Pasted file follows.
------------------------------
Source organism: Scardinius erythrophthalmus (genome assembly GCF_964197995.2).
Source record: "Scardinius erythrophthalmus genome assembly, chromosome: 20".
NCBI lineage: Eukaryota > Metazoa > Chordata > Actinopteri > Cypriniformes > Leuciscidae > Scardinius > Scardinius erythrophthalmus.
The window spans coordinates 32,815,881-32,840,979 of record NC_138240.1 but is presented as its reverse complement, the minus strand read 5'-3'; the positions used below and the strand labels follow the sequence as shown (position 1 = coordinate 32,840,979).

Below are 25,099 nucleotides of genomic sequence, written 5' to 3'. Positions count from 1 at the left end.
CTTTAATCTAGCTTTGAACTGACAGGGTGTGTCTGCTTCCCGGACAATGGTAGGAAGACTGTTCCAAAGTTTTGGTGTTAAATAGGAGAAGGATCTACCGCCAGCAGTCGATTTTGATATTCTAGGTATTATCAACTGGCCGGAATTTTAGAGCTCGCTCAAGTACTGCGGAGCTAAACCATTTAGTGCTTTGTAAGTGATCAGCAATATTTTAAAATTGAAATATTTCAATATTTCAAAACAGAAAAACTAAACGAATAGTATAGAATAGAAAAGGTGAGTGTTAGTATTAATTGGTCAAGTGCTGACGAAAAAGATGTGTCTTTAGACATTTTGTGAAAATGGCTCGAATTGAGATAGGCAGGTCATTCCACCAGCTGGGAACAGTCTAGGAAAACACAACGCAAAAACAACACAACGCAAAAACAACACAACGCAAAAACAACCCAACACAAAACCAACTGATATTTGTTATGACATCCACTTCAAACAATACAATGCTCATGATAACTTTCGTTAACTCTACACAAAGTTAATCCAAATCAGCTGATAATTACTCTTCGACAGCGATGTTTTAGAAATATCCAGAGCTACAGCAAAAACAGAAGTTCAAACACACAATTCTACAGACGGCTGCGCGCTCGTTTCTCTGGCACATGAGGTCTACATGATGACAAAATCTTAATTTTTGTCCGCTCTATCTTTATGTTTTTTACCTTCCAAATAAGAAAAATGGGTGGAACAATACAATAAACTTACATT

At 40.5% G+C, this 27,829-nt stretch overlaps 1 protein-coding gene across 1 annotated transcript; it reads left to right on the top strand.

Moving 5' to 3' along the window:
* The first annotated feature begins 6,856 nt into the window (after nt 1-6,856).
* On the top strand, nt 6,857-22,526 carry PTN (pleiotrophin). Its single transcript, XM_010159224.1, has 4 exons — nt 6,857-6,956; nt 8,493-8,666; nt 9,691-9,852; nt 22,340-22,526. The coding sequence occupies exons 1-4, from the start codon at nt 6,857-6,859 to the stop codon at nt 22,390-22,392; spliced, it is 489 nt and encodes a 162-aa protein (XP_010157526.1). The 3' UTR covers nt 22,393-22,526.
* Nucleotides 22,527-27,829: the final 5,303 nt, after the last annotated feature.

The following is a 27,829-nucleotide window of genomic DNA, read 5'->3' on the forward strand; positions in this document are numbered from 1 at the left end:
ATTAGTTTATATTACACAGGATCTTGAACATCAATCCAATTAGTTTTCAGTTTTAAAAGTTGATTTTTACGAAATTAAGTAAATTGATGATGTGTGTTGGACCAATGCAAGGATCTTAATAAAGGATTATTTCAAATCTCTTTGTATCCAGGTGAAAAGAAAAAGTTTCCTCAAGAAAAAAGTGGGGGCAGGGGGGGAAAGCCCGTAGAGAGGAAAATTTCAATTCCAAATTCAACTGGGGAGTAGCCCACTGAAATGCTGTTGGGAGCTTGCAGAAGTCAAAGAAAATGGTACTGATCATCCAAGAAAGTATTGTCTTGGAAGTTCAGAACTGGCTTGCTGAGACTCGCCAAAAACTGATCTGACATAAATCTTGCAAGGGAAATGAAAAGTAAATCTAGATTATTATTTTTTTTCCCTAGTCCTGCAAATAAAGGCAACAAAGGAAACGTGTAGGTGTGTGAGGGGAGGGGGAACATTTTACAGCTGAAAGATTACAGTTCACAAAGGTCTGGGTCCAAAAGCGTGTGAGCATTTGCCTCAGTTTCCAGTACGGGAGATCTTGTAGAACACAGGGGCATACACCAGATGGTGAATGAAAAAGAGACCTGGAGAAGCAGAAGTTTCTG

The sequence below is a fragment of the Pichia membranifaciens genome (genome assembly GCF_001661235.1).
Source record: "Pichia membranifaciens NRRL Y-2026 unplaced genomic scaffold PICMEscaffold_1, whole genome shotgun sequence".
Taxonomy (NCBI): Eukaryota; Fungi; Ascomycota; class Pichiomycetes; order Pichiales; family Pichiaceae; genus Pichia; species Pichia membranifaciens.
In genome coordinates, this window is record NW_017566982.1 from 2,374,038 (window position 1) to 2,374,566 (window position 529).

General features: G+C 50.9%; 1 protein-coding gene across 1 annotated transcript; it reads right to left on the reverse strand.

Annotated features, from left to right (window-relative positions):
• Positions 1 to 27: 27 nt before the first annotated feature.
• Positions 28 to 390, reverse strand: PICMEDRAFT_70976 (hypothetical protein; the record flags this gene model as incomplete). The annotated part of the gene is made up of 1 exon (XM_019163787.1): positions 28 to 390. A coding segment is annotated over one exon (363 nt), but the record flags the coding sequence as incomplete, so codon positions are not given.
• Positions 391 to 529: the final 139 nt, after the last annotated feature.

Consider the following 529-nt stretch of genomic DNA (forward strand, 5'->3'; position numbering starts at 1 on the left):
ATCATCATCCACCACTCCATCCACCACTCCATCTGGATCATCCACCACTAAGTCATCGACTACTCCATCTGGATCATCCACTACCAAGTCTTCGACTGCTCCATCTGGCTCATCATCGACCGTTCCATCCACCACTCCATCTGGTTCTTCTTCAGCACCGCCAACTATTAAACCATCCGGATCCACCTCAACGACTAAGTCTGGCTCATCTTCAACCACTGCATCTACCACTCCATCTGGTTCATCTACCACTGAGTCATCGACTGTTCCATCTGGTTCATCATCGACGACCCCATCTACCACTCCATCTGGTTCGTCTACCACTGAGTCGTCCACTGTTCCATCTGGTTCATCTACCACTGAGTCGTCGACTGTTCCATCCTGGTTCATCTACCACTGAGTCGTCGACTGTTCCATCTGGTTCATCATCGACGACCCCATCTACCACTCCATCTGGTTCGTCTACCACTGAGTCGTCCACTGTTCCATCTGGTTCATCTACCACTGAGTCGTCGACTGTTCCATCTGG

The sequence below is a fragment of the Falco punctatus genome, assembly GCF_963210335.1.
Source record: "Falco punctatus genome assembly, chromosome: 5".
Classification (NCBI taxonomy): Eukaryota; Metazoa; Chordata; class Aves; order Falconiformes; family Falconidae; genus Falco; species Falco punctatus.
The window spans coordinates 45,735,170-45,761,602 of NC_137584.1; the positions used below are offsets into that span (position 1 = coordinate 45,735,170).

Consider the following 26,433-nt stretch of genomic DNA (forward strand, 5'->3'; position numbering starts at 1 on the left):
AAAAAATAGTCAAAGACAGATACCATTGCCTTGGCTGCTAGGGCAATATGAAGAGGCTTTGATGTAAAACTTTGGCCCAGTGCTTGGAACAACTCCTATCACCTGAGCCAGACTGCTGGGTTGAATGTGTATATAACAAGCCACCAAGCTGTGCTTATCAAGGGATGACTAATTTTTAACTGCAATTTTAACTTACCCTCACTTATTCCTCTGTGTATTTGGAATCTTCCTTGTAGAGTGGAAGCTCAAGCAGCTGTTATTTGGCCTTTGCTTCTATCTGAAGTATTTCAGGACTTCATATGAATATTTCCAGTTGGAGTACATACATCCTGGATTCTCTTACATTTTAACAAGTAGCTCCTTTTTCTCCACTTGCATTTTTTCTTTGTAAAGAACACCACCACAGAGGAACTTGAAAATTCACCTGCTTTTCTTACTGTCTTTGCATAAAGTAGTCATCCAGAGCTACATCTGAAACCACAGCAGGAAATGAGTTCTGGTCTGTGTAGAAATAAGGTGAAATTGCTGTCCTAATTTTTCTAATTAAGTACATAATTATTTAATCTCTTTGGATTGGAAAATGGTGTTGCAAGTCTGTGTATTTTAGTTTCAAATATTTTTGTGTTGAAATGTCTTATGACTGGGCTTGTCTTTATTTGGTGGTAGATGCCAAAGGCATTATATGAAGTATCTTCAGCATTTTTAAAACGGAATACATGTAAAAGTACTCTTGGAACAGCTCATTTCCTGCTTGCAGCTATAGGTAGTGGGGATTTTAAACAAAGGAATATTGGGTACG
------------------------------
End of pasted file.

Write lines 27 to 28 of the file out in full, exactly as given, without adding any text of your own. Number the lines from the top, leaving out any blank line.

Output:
Classification (NCBI taxonomy): Eukaryota; Metazoa; Chordata; class Aves; order Falconiformes; family Falconidae; genus Falco; species Falco punctatus.
The window spans coordinates 45,735,170-45,761,602 of NC_137584.1; the positions used below are offsets into that span (position 1 = coordinate 45,735,170).